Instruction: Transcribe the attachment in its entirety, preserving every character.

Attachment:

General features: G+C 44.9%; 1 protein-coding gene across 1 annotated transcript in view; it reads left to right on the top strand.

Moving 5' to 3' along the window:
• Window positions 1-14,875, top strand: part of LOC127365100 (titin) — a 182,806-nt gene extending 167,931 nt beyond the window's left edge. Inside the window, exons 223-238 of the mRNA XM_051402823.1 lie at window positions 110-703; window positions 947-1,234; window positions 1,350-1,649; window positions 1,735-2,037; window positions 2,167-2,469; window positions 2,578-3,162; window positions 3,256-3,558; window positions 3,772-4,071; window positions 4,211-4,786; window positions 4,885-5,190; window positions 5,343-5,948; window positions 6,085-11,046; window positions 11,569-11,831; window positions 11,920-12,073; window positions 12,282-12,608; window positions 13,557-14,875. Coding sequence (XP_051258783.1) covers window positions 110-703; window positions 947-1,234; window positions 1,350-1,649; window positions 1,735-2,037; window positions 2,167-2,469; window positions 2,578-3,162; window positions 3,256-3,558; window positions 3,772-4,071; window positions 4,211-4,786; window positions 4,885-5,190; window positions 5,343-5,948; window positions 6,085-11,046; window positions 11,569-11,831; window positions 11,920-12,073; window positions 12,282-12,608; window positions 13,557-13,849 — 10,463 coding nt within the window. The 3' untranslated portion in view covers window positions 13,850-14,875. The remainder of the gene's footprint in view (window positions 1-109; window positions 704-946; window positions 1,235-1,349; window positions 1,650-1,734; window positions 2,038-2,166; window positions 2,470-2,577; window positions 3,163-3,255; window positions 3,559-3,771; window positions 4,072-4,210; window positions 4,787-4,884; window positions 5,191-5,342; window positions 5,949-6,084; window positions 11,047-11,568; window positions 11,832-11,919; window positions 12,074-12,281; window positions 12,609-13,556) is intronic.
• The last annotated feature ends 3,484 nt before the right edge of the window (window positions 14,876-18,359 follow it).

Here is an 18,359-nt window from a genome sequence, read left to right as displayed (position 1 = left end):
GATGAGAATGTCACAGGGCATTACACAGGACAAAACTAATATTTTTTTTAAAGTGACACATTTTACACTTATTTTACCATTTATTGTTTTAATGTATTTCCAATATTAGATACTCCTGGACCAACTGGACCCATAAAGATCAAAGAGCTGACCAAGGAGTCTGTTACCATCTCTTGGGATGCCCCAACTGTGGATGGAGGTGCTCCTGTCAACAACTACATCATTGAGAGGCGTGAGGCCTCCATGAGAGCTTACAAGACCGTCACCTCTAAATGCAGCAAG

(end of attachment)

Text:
General features: G+C 44.9%; 1 protein-coding gene across 1 annotated transcript in view; it reads left to right on the top strand.

Moving 5' to 3' along the window:
• Window positions 1-14,875, top strand: part of LOC127365100 (titin) — a 182,806-nt gene extending 167,931 nt beyond the window's left edge. Inside the window, exons 223-238 of the mRNA XM_051402823.1 lie at window positions 110-703; window positions 947-1,234; window positions 1,350-1,649; window positions 1,735-2,037; window positions 2,167-2,469; window positions 2,578-3,162; window positions 3,256-3,558; window positions 3,772-4,071; window positions 4,211-4,786; window positions 4,885-5,190; window positions 5,343-5,948; window positions 6,085-11,046; window positions 11,569-11,831; window positions 11,920-12,073; window positions 12,282-12,608; window positions 13,557-14,875. Coding sequence (XP_051258783.1) covers window positions 110-703; window positions 947-1,234; window positions 1,350-1,649; window positions 1,735-2,037; window positions 2,167-2,469; window positions 2,578-3,162; window positions 3,256-3,558; window positions 3,772-4,071; window positions 4,211-4,786; window positions 4,885-5,190; window positions 5,343-5,948; window positions 6,085-11,046; window positions 11,569-11,831; window positions 11,920-12,073; window positions 12,282-12,608; window positions 13,557-13,849 — 10,463 coding nt within the window. The 3' untranslated portion in view covers window positions 13,850-14,875. The remainder of the gene's footprint in view (window positions 1-109; window positions 704-946; window positions 1,235-1,349; window positions 1,650-1,734; window positions 2,038-2,166; window positions 2,470-2,577; window positions 3,163-3,255; window positions 3,559-3,771; window positions 4,072-4,210; window positions 4,787-4,884; window positions 5,191-5,342; window positions 5,949-6,084; window positions 11,047-11,568; window positions 11,832-11,919; window positions 12,074-12,281; window positions 12,609-13,556) is intronic.
• The last annotated feature ends 3,484 nt before the right edge of the window (window positions 14,876-18,359 follow it).

Here is an 18,359-nt window from a genome sequence, read left to right as displayed (position 1 = left end):
GATGAGAATGTCACAGGGCATTACACAGGACAAAACTAATATTTTTTTTAAAGTGACACATTTTACACTTATTTTACCATTTATTGTTTTAATGTATTTCCAATATTAGATACTCCTGGACCAACTGGACCCATAAAGATCAAAGAGCTGACCAAGGAGTCTGTTACCATCTCTTGGGATGCCCCAACTGTGGATGGAGGTGCTCCTGTCAACAACTACATCATTGAGAGGCGTGAGGCCTCCATGAGAGCTTACAAGACCGTCACCTCTAAATGCAGCAAG